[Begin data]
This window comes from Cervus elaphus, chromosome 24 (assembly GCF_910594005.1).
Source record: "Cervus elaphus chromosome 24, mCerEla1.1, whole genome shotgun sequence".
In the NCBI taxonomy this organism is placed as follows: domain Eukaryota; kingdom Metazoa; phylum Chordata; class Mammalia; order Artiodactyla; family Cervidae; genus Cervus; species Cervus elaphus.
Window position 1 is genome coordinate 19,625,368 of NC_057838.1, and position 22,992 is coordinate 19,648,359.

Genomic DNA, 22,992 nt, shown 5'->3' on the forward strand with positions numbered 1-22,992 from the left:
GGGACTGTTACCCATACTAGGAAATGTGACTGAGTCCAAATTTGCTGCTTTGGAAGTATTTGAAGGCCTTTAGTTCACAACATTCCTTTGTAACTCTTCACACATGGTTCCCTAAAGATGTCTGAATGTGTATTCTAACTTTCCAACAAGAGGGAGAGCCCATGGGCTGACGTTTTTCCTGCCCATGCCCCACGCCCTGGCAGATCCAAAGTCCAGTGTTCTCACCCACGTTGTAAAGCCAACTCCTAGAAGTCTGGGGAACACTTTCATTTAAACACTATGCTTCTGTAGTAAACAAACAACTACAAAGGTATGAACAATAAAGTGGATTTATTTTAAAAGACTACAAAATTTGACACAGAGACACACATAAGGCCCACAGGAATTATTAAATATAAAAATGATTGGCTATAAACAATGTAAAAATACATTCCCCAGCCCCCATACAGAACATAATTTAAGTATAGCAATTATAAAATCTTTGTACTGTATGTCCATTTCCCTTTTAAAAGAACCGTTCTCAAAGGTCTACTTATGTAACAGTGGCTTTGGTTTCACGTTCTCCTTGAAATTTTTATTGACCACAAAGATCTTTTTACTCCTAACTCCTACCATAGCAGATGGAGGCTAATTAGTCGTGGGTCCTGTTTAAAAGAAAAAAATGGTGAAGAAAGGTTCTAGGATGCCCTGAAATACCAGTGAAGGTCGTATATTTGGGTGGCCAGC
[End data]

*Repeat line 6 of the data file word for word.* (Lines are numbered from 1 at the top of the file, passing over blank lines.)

GGGACTGTTACCCATACTAGGAAATGTGACTGAGTCCAAATTTGCTGCTTTGGAAGTATTTGAAGGCCTTTAGTTCACAACATTCCTTTGTAACTCTTCACACATGGTTCCCTAAAGATGTCTGAATGTGTATTCTAACTTTCCAACAAGAGGGAGAGCCCATGGGCTGACGTTTTTCCTGCCCATGCCCCACGCCCTGGCAGATCCAAAGTCCAGTGTTCTCACCCACGTTGTAAAGCCAACTCCTAGAAGTCTGGGGAACACTTTCATTTAAACACTATGCTTCTGTAGTAAACAAACAACTACAAAGGTATGAACAATAAAGTGGATTTATTTTAAAAGACTACAAAATTTGACACAGAGACACACATAAGGCCCACAGGAATTATTAAATATAAAAATGATTGGCTATAAACAATGTAAAAATACATTCCCCAGCCCCCATACAGAACATAATTTAAGTATAGCAATTATAAAATCTTTGTACTGTATGTCCATTTCCCTTTTAAAAGAACCGTTCTCAAAGGTCTACTTATGTAACAGTGGCTTTGGTTTCACGTTCTCCTTGAAATTTTTATTGACCACAAAGATCTTTTTACTCCTAACTCCTACCATAGCAGATGGAGGCTAATTAGTCGTGGGTCCTGTTTAAAAGAAAAAAATGGTGAAGAAAGGTTCTAGGATGCCCTGAAATACCAGTGAAGGTCGTATATTTGGGTGGCCAGC